Backlash Against George Will's Offensive Rape Column Grows As Paper Drops Him


The St. Louis Post-Dispatch, one of the largest newspapers in the Midwest, has dropped George Will's syndicated column, calling the conservative pundit's recent commentary on sexual assault "offensive and inaccurate" and apologizing for its publication.

In a June 7 column, Will disputed evidence that 1 in 5 women on U.S college campuses experience sexual assault, and claimed that efforts to fight what he called "the supposed campus epidemic of rape" have made victimhood a "coveted status." The Post-Dispatch called Will's comments "offensive and inaccurate," and in a June 18 editorial, it announced it would no longer publish Will's syndicated column:

The change has been under consideration for several months, but a column published June 5, in which Mr. Will suggested that sexual assault victims on college campuses enjoy a privileged status, made the decision easier. The column was offensive and inaccurate; we apologize for publishing it.

As Media Matters has reported, Will's column has drawn significant criticism from women's rights activists, writers, and several U.S. senators. Women's rights group UltraViolet launched a petition drive calling for Will's ouster from the Washington Post. National Organization for Women President Terry O'Neill agreed, saying "The Washington Post needs to take a break from his column, they need to dump him," adding that columns like Will's are "actively harmful for the victims of sexual assault."

As the backlash against Will's claims began to heat up, the Washington Post Editorial Page Editor Fred Hiatt defended Will in a statement to Media Matters, saying his comments were "well within the bounds of legitimate debate":

George Will's column was well within the bounds of legitimate debate. I welcomed his contribution, as I welcome the discussion it sparked and the responses, some of which we will be publishing on our pages and website. This is what a good opinion site should do. Rather than urge me to silence a viewpoint they disagree with, I would urge others also to join the debate, and to do so without mischaracterizing the original column.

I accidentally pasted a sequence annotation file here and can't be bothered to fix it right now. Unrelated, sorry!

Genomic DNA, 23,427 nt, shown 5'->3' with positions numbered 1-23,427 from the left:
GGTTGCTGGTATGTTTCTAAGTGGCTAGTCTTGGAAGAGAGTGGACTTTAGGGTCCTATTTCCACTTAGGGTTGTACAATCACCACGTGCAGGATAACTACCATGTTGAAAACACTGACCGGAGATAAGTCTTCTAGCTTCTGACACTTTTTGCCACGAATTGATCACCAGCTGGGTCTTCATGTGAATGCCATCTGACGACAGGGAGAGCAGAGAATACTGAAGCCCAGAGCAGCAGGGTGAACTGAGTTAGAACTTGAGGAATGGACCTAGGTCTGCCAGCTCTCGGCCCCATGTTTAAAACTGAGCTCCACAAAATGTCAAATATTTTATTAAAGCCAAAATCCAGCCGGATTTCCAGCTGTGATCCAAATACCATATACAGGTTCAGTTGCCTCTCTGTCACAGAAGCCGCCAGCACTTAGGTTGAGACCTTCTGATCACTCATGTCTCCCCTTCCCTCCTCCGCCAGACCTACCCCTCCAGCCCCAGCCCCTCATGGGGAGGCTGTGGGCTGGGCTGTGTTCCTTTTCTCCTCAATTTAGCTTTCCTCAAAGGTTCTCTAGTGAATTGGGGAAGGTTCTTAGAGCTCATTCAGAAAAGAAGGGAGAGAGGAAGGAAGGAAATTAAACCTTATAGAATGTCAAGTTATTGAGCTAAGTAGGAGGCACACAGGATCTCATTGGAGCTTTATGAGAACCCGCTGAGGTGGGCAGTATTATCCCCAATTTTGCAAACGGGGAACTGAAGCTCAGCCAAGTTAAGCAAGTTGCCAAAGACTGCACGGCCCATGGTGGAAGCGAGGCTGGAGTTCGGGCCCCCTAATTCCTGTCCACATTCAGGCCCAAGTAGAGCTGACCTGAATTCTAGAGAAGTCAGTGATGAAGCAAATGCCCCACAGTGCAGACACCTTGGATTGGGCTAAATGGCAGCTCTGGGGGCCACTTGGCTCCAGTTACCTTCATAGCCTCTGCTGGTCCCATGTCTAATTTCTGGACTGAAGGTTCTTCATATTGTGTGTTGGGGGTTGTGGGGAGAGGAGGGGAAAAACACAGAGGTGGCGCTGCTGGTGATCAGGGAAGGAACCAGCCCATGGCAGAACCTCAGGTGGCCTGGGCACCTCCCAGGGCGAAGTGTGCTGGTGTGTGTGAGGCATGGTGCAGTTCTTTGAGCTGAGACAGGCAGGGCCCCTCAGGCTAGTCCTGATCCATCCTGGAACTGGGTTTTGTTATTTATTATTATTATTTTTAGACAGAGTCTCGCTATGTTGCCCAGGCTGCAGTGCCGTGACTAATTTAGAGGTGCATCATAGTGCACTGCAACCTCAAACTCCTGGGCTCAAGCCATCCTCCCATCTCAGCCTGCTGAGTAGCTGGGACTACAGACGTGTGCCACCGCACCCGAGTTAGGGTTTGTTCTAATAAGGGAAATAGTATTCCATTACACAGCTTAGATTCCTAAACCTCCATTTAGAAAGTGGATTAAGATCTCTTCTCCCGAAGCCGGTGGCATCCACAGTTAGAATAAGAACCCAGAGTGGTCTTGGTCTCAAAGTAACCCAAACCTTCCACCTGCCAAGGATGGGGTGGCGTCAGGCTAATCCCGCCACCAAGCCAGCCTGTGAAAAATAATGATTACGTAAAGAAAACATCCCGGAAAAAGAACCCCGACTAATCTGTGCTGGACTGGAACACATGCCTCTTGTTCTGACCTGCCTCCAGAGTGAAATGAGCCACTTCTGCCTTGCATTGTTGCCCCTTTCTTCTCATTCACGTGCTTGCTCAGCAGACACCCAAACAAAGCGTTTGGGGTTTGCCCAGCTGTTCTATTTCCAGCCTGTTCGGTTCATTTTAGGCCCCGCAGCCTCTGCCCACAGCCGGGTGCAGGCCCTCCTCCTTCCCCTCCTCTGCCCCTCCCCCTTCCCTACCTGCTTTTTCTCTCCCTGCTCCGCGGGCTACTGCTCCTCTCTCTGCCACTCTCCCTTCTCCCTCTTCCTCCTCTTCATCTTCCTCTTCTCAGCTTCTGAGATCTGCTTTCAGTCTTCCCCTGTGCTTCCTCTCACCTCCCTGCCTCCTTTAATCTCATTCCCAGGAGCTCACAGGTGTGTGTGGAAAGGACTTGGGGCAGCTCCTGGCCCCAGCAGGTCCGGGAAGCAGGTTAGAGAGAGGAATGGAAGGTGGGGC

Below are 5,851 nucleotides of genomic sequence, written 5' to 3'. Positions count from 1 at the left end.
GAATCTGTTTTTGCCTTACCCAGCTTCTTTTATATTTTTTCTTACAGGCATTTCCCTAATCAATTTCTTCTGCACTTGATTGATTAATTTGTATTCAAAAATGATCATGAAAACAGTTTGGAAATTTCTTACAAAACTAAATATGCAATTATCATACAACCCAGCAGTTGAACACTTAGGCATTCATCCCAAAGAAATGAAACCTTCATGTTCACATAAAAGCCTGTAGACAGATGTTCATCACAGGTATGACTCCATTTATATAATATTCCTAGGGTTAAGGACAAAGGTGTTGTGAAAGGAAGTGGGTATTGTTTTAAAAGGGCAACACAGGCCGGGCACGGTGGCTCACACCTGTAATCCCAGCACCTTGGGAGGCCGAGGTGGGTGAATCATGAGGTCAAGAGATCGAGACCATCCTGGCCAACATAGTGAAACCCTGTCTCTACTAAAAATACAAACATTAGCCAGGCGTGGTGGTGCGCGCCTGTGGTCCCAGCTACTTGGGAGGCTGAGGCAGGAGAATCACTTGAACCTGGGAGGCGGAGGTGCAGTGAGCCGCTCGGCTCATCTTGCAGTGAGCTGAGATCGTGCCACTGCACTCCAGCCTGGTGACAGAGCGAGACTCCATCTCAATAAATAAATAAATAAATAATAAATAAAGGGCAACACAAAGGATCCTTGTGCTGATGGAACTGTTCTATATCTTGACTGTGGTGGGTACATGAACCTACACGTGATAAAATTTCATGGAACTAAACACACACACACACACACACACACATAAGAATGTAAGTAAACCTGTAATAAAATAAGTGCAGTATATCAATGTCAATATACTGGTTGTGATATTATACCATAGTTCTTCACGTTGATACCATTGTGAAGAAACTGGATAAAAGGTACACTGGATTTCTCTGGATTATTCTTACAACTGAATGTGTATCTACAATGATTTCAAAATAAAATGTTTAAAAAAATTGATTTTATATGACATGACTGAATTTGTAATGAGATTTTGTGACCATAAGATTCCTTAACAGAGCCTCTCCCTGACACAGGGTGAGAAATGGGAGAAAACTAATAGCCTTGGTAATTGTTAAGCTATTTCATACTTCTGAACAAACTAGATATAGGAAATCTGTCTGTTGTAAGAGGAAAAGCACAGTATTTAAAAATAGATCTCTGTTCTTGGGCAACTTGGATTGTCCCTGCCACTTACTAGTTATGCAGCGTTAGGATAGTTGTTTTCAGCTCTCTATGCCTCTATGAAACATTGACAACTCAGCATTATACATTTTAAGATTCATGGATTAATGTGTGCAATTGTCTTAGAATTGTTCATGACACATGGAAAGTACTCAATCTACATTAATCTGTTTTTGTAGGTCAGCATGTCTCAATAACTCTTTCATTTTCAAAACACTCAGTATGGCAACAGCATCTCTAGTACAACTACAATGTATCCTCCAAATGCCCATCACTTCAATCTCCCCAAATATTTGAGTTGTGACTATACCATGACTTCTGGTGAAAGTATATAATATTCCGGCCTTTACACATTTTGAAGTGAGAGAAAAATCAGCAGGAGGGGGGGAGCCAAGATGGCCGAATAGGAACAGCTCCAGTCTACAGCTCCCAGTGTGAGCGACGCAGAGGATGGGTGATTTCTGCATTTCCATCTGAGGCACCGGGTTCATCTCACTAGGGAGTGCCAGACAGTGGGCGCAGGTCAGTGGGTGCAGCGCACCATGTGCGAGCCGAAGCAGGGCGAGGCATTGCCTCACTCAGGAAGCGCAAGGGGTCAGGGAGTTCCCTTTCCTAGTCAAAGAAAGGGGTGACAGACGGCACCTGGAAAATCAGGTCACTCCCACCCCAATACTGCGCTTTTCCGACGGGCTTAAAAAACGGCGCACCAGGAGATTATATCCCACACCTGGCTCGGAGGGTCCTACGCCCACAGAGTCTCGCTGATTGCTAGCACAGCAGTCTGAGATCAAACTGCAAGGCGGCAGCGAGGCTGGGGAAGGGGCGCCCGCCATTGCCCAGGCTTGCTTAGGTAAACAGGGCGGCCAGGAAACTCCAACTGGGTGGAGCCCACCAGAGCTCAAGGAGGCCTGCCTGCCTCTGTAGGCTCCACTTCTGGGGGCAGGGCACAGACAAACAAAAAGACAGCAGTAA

The Post-Dispatch noted that the move to drop Will's column had "been under consideration for several months," but Will's column on sexual assault "made the decision easier." This isn't surprising, given that Will's contributions to public debate have a problematic history of denying facts. According to Discover Magazine, Will has helped to "muddle our collective scientific literacy" by grossly distorting climate data -- a trend that the Los Angeles Times has similarly dubbed "mystifying." Will has also misrepresented the effects of the Voting Rights Act to claim that it has given "a few government-approved minorities ... an entitlement to public offices" and has come under fire for claiming that President Obama owed his success in the 2012 presidential election to his race.

UPDATEWashington Post reporter Erik Wemple interviewed Post-Dispatch editorial page editor Tony Messenger, who said he made the decision after seeing "the reaction and intensity of the hurt" of readers and people on social media to Will's column. From Wemple's article:

In a chat with the Erik Wemple Blog, Messenger said that the apology was the first note of contrition that the paper had passed along to its readers. The two-week lag, says Messenger, gave him space to assess the column: "Sometimes thoughtful analysis takes some time," says Messenger. "Seeing the reaction and intensity of the hurt in some of social media and the reaction of women I know and talking to people who really were offended by the thought that sexual assault victims would seek some special victimhood -- it helped seeing that response and it informed my opinion."

Negative backlash to the Will column came from readers in the St. Louis area, as well as from national sites and commentators. "Women readers in particular -- many of them were offended," says Messenger.

Posted In
Diversity & Discrimination, Gender, Justice & Civil Liberties, Crime
The Washington Post
George Will
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